The Galatians were “taught in the word” by their teachers (6:6), but weren’t communicating any money to them (cf. Phil.4:15) to repay them. God always wanted the spiritual leaders who teach the Word paid (Deut.24:8 cf.12:19), with money and other “good things” (Gal.6:6); i.e., other things of value (cf.Gen.45:22,23).
If a church can’t afford a fulltime pastor, Paul encouraged spiritual leaders to work an outside job (Acts 20:17,18,34). That differs from under the law. When God gave the Levites no land to farm or raise animals on (Deut.14:27), that showed He didn’t want them working outside the ministry.
But the Galatians lost their “blessedness” (Gal.4:15), i.e., their thankfulness, when they fell for the law, so they went from wanting to repay Paul with their eyes for introducing them to grace, to not wanting to repay teachers anything for teaching them more about grace.
If Paul was still addressing the “spiritual” Galatians here (cf. 6:1), they too may not have wanted to pay their teachers, for they were teaching the law! But Paul’s advice to them as well would be to pay their pastor, but to also communicate the “good thing” of the grace message to him (IITim.1:13, 14). To threaten to not pay him until he taught grace would be legalism!
The legalizers were saying, “If you tell a Christian he’s not under the law, he’ll mock God and sin.” Paul says, “God is not mocked” when we sin under grace, for we still have to reap what we sow (Gal.6:7). For instance, Paul says not to get drunk (Eph.5:18). If you get drunk every day, you’ll die of liver disease. But that won’t be God judging your disobedience, like He did under the law. That will be you reaping what you sowed, i.e., reaping the natural consequences of your sin. Under the law, God judged Miriam with something that was not the natural consequences of her sinful rebellion (Num.12:1,10).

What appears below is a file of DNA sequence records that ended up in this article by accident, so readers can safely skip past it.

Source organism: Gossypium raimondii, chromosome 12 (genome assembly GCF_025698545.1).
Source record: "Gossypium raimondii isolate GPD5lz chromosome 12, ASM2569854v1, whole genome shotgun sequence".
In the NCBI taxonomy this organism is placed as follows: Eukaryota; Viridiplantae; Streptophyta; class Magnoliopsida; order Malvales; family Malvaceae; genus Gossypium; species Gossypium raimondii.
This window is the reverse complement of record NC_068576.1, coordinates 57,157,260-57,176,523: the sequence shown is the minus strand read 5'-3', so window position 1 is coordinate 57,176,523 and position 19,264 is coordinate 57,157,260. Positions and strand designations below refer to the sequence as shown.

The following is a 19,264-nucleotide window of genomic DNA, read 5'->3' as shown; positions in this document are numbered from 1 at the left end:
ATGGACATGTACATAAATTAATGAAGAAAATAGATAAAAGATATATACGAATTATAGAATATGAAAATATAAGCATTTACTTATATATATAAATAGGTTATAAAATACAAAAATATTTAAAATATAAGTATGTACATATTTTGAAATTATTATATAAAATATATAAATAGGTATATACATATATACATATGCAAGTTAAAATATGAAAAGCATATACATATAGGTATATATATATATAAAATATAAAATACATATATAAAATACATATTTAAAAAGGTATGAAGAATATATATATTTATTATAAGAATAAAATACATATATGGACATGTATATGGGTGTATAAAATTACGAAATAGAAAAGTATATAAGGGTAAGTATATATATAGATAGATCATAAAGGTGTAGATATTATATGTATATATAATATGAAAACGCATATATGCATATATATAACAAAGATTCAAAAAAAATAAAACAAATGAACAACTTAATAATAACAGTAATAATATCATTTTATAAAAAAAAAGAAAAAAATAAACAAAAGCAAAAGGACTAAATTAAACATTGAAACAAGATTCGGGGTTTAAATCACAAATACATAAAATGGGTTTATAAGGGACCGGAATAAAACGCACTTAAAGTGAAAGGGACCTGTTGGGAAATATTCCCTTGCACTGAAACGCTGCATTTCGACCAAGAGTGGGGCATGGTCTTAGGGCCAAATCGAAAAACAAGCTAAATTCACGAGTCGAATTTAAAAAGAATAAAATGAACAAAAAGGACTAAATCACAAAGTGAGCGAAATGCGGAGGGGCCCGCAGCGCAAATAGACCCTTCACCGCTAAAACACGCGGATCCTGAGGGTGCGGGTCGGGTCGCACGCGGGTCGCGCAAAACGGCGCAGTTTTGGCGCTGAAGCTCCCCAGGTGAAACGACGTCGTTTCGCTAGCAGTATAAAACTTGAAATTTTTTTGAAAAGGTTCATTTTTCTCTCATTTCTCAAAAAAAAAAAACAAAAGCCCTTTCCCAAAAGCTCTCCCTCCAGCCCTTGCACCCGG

“The flesh” (Gal.6:8) is the part of you that desires to sin (cf.Eph.2:3). Fulfilling those desires is to “sow” to the flesh (Gal.6:8). If you do, you’ll reap “corruption,” which means the decomposition of your body by natural means (cf.Mt.6:19). You’ll also reap the natural corruption of your Christian testimony and your service for the Lord. But you’ll reap all that “of the flesh” (Gal.6:8), not of God.
Sowing to the Spirit means not sowing to the flesh. It involves sowing godliness and service for the Lord instead. Reaping “life everlasting” means reaping the benefits of the everlasting life you already have. I Timothy 4:8 promises that you’ll reap a blessed life in this present life, just as sowing to the flesh reaps corruption in this life.
If you’re not reaping a blessed life, just wait. Reaping takes time, so Paul says to keep sowing to the Spirit (Gal.6:9). You won’t reap a great life by worldly standards, but plenty of unbelievers have miserable lives—and they don’t have the Lord to see them through it. Verse 9 is the flip side of verse 7. There Paul says that just because God’s not punishing us as He did the Jews under the law doesn’t mean you won’t reap the evil that you sow. Here he’s saying that just because God’s not rewarding obedience like He did under the law doesn’t mean you won’t reap the good that you sow.
If you do good to “all” men (Gal.6:10) and not just your teachers, even unsaved men, you’ll be like God (Mt.5:44, 45). God did that as a “witness” (Acts 14:15-17), and so should we, when we have “opportunity.” We should do good to the household of believers too, to thank them when they bless us, as the Galatians wanted to do for Paul (Gal.4: 15)—but not just when others bless us (cf.Lu.6:33). We should be proactive in doing good to other believers and do good to them before they can do good to us.